They’re not going to be able to tell you no, but that’s not where we’re at yet. Hopefully 20, 20, we’ll have that line as well. But even then I will, I will forever pay more to a private person to eliminate the pain of dealing with a bank. So until it’s a line of credit that I can write a check out, oh, I’m just not doing it. Too much work.
Ryan Enk: It’s a pain in the butt and you constantly have to give them a statements and all kinds of stuff. It’s a constant, a Fattier w2’s and your P and l statements and balance sheets and all that, which is fine, but, you know, the bank gives you the best lending terms.
I mean, you’re not gonna be paying a bank nine to 12 percent. You could be paying a bank four to six percent interest.
So it’s, you know, they serve their purpose and it is good once you, once you have that two, $3,000,000 line of credit, you know, that’s, that’s kind of a, the point of unstoppability. Um, but, uh, but yeah, so are you structuring these interest only with your investors until the house sells?
Clay Popham: Yeah, we are typically their, their interests only. Typically we’re making monthly payments…
Some don’t care, some will take quarterly, some will take a balloon upon sale and some will allow us to just, they want their money to work the whole time so we can, we can do a substitution of collateral and we’ll put it from one property to another or it’s just a signature loan to us and we have floating indefinitely.
But usually interest only and most of the time we’re, we’re, we’re forecasting that into what we’re borrowing, you know, we’re, we’re key. He going to be for minds. Is, is the planning factor, um, oftentimes for less, Matt, sometimes we’re, we’re beyond that. But um, yeah, monthly interest is the, is the most standard.
Ryan Enk: Well, thank you so much for sharing the, uh, the details of how you structure that. A lot of people want to keep this information close to their chest.
And I think the, the what, what I’ve learned, and I’m sure what you’ve learned too, is that the more you’re willing to share value to other people, the more you, you’re blessed and the more value you receive in return.
So I appreciate you opening your books, pulling back the curtain and showing us exactly how that’s done.
Clay Popham: Yeah. Can I, can I give you a book recommendation as well? Absolutely. Yeah. So Susan lasted or lions I think getting the money. That’s a really good one.
It’s a short read, an easy read and one of the things that she really hot summer and I had voted I still need to get better at is people can’t help you if they don’t know what you’re doing.
Right. You know. Um, and I personally, I don’t care if somebody says no and that’s, that’s another thing that we didn’t really talk about is I’m not, I’m not asking for you to do me a favor. I’m painting incredible rates of return that if you’re money isn’t it? Like most people’s money doesn’t earn 10 to 12 percent and if you,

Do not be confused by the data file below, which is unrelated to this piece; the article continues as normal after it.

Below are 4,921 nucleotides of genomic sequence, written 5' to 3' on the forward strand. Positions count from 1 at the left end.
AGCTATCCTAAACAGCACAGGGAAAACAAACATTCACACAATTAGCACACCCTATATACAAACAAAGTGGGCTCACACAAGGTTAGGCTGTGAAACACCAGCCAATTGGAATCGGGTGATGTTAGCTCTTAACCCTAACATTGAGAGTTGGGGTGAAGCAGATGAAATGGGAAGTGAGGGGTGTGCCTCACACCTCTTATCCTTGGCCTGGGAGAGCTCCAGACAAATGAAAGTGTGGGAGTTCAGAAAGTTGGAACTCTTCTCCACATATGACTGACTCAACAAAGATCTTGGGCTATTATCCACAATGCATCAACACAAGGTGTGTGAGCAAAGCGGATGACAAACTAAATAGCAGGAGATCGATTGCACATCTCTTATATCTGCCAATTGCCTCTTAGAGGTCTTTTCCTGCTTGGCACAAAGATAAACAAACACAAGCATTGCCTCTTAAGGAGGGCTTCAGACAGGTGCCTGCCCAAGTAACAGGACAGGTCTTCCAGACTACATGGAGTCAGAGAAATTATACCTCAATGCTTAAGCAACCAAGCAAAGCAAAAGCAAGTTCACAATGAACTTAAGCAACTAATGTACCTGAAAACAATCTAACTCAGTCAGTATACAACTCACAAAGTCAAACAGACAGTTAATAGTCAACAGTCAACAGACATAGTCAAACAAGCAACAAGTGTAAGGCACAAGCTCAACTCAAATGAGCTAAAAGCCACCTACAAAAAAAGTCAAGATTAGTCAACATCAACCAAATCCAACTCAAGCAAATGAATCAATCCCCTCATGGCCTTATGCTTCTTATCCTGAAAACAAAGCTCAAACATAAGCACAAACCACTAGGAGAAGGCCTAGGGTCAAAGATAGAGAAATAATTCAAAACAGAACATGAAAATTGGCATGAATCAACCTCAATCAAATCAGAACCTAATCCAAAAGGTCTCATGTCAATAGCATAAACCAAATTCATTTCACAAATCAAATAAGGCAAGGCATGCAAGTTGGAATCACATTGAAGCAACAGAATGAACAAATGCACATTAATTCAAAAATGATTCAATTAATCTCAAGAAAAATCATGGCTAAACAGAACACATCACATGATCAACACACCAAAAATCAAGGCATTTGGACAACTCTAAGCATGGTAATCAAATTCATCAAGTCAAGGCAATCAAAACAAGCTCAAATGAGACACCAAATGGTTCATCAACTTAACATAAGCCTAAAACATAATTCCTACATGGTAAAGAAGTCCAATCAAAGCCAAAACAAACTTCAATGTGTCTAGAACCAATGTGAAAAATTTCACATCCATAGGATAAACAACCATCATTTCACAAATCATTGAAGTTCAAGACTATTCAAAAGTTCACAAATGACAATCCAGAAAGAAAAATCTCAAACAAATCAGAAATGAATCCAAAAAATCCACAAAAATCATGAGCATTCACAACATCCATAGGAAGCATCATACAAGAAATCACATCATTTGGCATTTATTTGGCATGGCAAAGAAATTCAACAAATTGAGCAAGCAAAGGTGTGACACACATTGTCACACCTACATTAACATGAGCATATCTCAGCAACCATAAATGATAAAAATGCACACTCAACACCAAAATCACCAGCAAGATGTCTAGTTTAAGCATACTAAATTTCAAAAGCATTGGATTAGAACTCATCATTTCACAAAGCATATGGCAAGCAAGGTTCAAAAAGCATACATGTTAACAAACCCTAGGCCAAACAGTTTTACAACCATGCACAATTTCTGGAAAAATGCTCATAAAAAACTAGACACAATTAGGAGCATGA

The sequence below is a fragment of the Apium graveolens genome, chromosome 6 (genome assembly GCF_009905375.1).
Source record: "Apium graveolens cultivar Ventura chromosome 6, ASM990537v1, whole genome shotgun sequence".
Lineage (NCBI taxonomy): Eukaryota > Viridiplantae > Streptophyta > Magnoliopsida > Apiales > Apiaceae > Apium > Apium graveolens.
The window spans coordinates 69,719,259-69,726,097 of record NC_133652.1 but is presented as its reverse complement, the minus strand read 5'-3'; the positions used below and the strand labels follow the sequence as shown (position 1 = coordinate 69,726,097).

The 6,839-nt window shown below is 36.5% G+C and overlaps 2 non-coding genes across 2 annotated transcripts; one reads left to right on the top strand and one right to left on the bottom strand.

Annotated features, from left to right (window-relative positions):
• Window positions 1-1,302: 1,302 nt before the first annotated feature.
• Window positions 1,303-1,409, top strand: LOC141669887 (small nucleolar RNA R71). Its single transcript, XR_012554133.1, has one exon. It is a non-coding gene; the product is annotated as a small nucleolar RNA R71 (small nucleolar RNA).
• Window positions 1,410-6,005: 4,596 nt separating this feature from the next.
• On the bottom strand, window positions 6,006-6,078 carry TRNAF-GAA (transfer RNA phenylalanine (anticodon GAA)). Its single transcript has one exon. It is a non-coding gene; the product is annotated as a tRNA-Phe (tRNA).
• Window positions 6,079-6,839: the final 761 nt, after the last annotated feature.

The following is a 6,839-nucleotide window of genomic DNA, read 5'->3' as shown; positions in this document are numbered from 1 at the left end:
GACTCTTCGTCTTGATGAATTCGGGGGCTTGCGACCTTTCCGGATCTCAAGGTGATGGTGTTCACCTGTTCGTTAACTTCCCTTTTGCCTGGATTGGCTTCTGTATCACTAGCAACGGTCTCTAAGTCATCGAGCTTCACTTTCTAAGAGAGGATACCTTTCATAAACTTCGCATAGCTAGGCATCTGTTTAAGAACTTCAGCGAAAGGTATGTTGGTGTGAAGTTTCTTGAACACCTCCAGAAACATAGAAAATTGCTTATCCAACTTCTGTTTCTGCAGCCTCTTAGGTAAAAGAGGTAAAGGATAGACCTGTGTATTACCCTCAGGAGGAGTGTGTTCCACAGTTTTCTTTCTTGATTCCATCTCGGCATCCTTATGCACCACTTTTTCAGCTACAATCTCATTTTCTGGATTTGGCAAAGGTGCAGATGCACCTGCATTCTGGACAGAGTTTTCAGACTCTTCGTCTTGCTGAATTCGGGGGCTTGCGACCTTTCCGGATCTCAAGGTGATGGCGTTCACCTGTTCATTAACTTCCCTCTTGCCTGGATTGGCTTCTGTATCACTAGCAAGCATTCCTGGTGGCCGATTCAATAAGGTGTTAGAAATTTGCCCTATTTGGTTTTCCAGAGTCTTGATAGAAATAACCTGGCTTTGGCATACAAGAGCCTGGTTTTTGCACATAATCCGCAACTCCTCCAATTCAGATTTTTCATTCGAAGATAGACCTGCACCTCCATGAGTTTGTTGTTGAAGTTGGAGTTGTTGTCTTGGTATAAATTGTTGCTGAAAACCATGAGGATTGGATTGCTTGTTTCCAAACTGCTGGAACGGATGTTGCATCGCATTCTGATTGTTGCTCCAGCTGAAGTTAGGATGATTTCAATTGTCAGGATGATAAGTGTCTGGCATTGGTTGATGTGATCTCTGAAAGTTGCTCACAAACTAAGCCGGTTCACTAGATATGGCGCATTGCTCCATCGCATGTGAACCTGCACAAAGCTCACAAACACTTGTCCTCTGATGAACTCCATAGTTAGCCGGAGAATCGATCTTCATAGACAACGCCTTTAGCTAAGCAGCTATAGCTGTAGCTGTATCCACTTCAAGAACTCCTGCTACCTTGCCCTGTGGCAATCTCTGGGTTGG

Ryan Enk: The stock market now it’s a seven percent annual at the stock market.
Clay Popham: Yeah. Non Real estate investors, most of them are not earning that kind of money.
So, that’s important to just own that as well as like if they have it available and are getting a property that has equity the day that the day that they invest, if I walk away and everything is jagged, they still have a property with equity in it.
Like they’re, they’re just protected on so many fronts. And we also may know we’re only investing in an asset class that would pad full of rentals. So we’re not worried. Even if a property doesn’t sell, it’s not a big deal.
We’re just going to get long term permanent finance and in and put a tenant in there. So those things help the investors feel better. But the book. But again, it’s just folks know him, like this is what you do. Like people can’t help you if they don’t know,
Ryan Enk: You know, I think that’s something that you said is another, uh, military and navy a mindset is that you don’t care if people tell you no, you’re not, you’re not asking people to do you favor.
I mean, you guys, you guys have been in the roughest of conditions, you know, and so it’s like, what is, what is somebody who has money telling me no gonna going to do for me what you have. So many people are afraid of that.
They just don’t want to be told no. They’re like, if, what if somebody doesn’t like me? What if they don’t? What if they tell me no big deal?
Ryan Enk: You are open hand begging them for money, that they’re getting a great return for them.
Clay Popham: You don’t get the hot chick to go out with you by not asking her out…
Ryan Enk: That’s true. She does. Yeah. That is true. The hot chick typically does not ask you out…
Clay Popham: That’s not my experience.
Ryan Enk: I love it will also, man. Hey, thank you so much for, for sharing your wisdom with us. I hope to have you on the show, again a future date just to talk more about some of the successes that you’re having because you’re, you’re business is growing. It’s exploding.
We covered one topic which was, you know, finding private capital, but I’m sure there’s a lot more wisdom than we can glean from you, so thank you so much for sharing everything you have with us today.
Clay Popham: Yeah, thanks Ryan. I appreciate your willingness to always help help folks out, man. I appreciate it, brother. Thank you.